From a desi Mem, I had now become a videshi maid.

It’s been a month of my maid-less existence. Time for me is a luxury now. But strangely I’ve never felt better. Back home my moods were dictated by their tantrums, my routine governed by their schedule. From morning to noon I was running in and out of the house, to make sure I was home to open the door for my helps. My idea of a bad morning was the cleaning lady taking the day off. I would turn a blind eye to chipped glasses, non-stick pans scrubbed clean off their coating, oversalted curries, runny daal, all for the sake of my peace of mind. What’s more I was constantly making up excuses on their behalf. Her husband beats her up every weekend, so what if she broke the new tea-pot. She’s a cook, not a Masterchef contestant!

It was as if I had become a slave to the convenience of having a help.

Now, I work hard, cuss harder as I manage the house. But you know what, I am eating what I like and not what my cook is capable of preparing. I can walk out of the house anytime to meet my brand new friends, explore the city on my own, walk on the riverfront, the wind blowing through my sparse hair , walk in to the bank and scream – David! Where’s my credit card!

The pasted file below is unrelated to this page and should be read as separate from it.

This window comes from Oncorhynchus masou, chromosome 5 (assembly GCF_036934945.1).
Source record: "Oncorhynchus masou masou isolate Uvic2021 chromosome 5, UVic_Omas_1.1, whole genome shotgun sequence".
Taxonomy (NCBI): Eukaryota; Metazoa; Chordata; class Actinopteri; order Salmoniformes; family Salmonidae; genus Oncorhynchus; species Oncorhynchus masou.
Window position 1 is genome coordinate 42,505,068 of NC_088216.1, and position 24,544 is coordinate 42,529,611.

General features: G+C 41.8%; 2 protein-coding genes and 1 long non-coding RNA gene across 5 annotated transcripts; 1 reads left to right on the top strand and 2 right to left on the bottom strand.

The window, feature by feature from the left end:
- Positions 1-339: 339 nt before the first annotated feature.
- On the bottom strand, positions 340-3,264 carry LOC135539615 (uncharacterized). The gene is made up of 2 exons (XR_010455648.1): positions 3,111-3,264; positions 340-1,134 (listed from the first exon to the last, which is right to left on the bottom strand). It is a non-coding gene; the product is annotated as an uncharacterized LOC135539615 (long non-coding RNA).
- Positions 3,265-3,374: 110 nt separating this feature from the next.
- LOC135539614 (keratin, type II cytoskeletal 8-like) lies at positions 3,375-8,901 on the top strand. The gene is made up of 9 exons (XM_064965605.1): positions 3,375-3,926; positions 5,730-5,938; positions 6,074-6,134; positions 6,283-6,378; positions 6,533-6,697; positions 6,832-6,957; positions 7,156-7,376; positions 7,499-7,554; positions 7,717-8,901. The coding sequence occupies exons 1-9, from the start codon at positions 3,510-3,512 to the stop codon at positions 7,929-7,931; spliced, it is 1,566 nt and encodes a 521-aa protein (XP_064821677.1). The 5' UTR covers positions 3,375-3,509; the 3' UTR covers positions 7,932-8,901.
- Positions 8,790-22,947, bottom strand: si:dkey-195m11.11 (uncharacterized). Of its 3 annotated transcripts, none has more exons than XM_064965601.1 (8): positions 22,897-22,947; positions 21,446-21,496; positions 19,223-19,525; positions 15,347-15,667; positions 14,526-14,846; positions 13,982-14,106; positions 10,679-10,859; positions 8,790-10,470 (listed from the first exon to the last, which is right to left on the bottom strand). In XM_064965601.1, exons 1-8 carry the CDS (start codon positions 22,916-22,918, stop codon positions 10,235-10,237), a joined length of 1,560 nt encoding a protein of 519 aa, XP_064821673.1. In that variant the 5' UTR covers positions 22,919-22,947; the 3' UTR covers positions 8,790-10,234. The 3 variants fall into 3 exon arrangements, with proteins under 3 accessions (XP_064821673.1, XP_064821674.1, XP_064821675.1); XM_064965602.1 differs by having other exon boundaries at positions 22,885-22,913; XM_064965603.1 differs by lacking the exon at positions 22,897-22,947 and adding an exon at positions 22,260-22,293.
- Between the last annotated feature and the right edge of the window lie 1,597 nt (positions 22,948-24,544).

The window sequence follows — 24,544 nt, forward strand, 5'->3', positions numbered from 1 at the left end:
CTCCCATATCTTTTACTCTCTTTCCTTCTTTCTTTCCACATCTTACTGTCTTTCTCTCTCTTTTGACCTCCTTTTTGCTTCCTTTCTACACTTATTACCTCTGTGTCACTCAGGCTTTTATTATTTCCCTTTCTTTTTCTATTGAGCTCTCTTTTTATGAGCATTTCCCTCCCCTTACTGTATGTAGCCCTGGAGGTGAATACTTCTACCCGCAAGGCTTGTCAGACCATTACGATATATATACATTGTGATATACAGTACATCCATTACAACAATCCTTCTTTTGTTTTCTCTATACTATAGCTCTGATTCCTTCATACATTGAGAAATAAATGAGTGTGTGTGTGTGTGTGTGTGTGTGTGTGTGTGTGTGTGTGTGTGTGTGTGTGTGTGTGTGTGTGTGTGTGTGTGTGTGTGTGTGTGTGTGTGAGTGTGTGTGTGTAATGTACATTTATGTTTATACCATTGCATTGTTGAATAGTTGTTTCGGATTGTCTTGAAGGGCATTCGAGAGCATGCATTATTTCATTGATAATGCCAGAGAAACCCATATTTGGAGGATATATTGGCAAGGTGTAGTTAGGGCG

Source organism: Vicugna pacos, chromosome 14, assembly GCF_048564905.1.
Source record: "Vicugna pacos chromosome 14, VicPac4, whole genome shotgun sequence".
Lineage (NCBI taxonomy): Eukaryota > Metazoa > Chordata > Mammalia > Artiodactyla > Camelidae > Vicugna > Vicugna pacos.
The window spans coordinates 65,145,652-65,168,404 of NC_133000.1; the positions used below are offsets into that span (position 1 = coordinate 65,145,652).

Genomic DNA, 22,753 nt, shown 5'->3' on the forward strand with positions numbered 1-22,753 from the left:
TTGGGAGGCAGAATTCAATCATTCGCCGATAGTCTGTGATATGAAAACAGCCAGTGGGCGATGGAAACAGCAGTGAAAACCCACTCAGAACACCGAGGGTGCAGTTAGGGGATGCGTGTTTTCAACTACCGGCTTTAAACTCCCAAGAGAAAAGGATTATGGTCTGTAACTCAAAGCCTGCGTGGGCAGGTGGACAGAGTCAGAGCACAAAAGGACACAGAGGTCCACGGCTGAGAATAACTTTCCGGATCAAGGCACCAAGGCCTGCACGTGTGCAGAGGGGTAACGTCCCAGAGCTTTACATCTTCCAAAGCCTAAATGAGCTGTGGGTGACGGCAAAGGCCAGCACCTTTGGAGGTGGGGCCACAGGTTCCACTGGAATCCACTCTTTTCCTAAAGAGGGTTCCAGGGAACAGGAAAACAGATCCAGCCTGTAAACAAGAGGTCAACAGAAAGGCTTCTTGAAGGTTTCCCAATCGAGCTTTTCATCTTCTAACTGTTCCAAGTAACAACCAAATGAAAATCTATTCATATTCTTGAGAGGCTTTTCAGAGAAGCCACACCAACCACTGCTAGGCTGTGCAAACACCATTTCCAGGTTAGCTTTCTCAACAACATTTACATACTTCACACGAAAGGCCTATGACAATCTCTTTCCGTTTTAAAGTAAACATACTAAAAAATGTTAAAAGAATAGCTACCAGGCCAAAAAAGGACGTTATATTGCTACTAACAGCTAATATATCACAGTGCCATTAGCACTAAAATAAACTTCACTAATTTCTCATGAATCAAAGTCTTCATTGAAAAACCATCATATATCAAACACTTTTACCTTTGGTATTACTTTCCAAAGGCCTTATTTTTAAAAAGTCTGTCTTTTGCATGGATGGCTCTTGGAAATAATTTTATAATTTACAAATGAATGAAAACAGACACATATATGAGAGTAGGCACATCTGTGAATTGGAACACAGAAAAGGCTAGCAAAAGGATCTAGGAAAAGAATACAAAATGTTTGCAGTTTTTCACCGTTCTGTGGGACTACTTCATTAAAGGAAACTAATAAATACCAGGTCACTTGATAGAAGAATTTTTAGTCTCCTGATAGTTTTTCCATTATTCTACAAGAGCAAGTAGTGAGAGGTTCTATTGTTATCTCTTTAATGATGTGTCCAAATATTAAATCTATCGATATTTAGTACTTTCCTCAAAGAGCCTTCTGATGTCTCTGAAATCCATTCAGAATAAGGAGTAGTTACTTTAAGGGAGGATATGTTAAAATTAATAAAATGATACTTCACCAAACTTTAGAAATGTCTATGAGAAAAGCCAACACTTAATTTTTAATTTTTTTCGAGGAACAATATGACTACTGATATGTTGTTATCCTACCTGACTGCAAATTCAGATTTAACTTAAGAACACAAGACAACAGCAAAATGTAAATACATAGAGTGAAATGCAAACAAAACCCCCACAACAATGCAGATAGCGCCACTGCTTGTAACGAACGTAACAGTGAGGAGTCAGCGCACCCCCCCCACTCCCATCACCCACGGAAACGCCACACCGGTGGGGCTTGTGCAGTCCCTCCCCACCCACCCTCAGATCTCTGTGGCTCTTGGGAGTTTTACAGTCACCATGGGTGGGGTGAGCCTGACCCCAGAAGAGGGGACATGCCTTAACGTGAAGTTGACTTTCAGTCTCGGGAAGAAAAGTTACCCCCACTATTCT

In Gurgaon, all I needed to do was make a phone call.

Does it mean I’m championing the cause of slavery to household tasks? Absolutely not. It’s about knowing that happiness should not be a slave to an orderly house. Believing that a pile of dirty dishes can wait a few more hours so that the husband can clean them when he gets back …

It’s about working on a state of mind that won’t let a dirty house mess with it.

If Lord Buddha had to keep the house clean, chop vegetables and throw the garbage, he wouldn’t have had the time to escape to the forest to seek enlightenment under the Bodhgaya tree and invent a new religion!

So, why should I let laundry come between greatness and me?
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139 comments:

  1. Ha ha..
    yes, for the state of mind that wont let a dirty home mess with it :-)

    ReplyDelete
  2. Hahahaahaha. You know what? When my help goes away for the weekend, I ignore the dirty house and we live off subway. Am I on my way to greatness? Kaam karvaogi mujhse! I will have to invent a new religion and have fatwas called on me by sundry dharam ke thekedaars

    ReplyDelete
    Replies
    1. The best way to ignore the mess around, is to take off your specs, stretch your legs and ring for home-delivery.

      Oh! how I miss home-delivery.

      Delete
  3. This comment has been removed by the author.

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  4. Purba,

    You brought out known fact with wit that we do a lot of pampering of maids for our convenience. However once a maid knows that lady of the house can do everything without any difficulty, she will not throw any tantrums.

    Take care

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    Replies
    1. They may be a boon for the busy homemaker but their tantrums are legendary.

      Delete
  5. Now-a-day, Males don't really care about the floors being highly reflective or if they don't get clean and fresh clothes to wear. I wonder if this is going to help the Females :)

    ReplyDelete
    Replies
    1. Housework should not be the sole responsibility of the woman and is meant to be shared equally.

      Delete